There are Free Lunches Statement of Intentions

There are Free Lunches: Behavioral Clues to Live Happy in the Economic World is a blog that intends to present updated and relevant information about the "hidden" and only recently uncovered dimensions of the economic science: the behavioral factors. With this blog we intend to promote in Europe and in the rest of the World, the top research articles and perspectives on behavioral economics, decision making, consumer behavior, and general behavioral science. We aim to be followed by journalists, academics, managers, civil servants, and everyone who wishes to improve their daily interaction with the economic world and consequently, their lives' happiness.

Sunday, 24 February 2013

O2 #3 Nina Mazar, Behavioral economist, Real Leader Interview 32 (via A Learning a Day)

Nina Mazar was featured in Dan Ariely’s book The Honest Truth About Dishonesty: How We Lie To Everyone Especially Ourselves and I was compelled to reach out to her to find our more about her research. Her work and the book taught me many things about how we are comfortable with lying/cheating on a regular basis. We talked about all that and much more. Do read on!

Read here an extensive interview with one of the rising star Behavioral Economists of the moment: NinaMazar  

O2 #2 Inside the Coalition's controversial 'Nudge Unit' (via The Telegraph)

Deep inside Whitehall, psychologists are finding ways to make you insulate your loft, pay your taxes, and even quit smoking. Is the Coalition's controversial 'Nudge Unit' finally paying off?

Back in the dark ages of early 2011, the Cabinet Office began grappling with one of the most serious issues facing our age: loft insulation. A curious anomaly was emerging in official statistics — that no one wanted it. Huge subsidies had been ploughed into lagging and rolls of fibreglass; there were generously-incentivised installation schemes, that would pay for themselves within months. It was, to use non-Whitehall patois, a no-brainer. And yet public adoption rates were minuscule. Policymakers were baffled.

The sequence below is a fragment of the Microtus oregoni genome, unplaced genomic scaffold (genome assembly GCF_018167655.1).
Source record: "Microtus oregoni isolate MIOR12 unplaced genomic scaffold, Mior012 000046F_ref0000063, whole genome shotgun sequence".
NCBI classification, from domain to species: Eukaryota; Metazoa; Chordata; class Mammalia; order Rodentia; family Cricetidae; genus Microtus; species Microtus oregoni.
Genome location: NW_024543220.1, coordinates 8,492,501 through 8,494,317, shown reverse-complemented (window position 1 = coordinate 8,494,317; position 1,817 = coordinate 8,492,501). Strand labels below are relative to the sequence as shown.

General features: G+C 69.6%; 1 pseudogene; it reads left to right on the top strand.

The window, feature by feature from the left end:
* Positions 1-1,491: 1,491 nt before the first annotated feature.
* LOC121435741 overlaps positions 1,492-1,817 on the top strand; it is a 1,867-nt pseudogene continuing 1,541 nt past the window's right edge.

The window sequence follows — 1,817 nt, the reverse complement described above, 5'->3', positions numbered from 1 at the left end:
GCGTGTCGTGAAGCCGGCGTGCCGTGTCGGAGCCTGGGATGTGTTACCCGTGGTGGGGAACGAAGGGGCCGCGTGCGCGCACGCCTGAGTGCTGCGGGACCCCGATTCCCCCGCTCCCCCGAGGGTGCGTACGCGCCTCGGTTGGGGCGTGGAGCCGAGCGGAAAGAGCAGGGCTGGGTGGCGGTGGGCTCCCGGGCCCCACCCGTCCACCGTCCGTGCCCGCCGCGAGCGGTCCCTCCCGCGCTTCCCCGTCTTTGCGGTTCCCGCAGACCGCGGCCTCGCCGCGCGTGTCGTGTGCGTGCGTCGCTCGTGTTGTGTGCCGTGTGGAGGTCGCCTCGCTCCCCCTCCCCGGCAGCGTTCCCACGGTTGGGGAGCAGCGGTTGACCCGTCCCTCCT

Step forward, then, a new Government team, with a new way of thinking.
Using research, plus a smidgen of common sense, they quickly identified the problem: laziness. More specifically, the sheer hassle of clearing an attic before you can insulate it. This alone was deterring us from taking up, effectively, a free lunch. And so, in a pilot trial in September 2011, they suggested a simple solution: that insulation firms offer to clear the lofts first, and dispose of our unwanted junk. In weeks, the uptake increased threefold, even though it cost the customer more. And when this service was subsidised to cost price, there was a fivefold increase.
Chalk up another success to the Behavioural Insights Team. Since 2009, this handful of academics has been working, largely without fanfare, to subtly alter the ways we act, look after ourselves and obey the law.
Check the rest of the article about the "Nudge Unit" here: NudgeUnit 

O2 #1 Keith Chen: Could your language affect your ability to save money? (via TED)

What can economists learn from linguists? Behavioral economist Keith Chen introduces a fascinating pattern from his research: that languages without a concept for the future -- "It rain tomorrow," instead of "It will rain tomorrow" -- correlate strongly with high savings rates.

Check the TED talk here: LanguageSaveMoney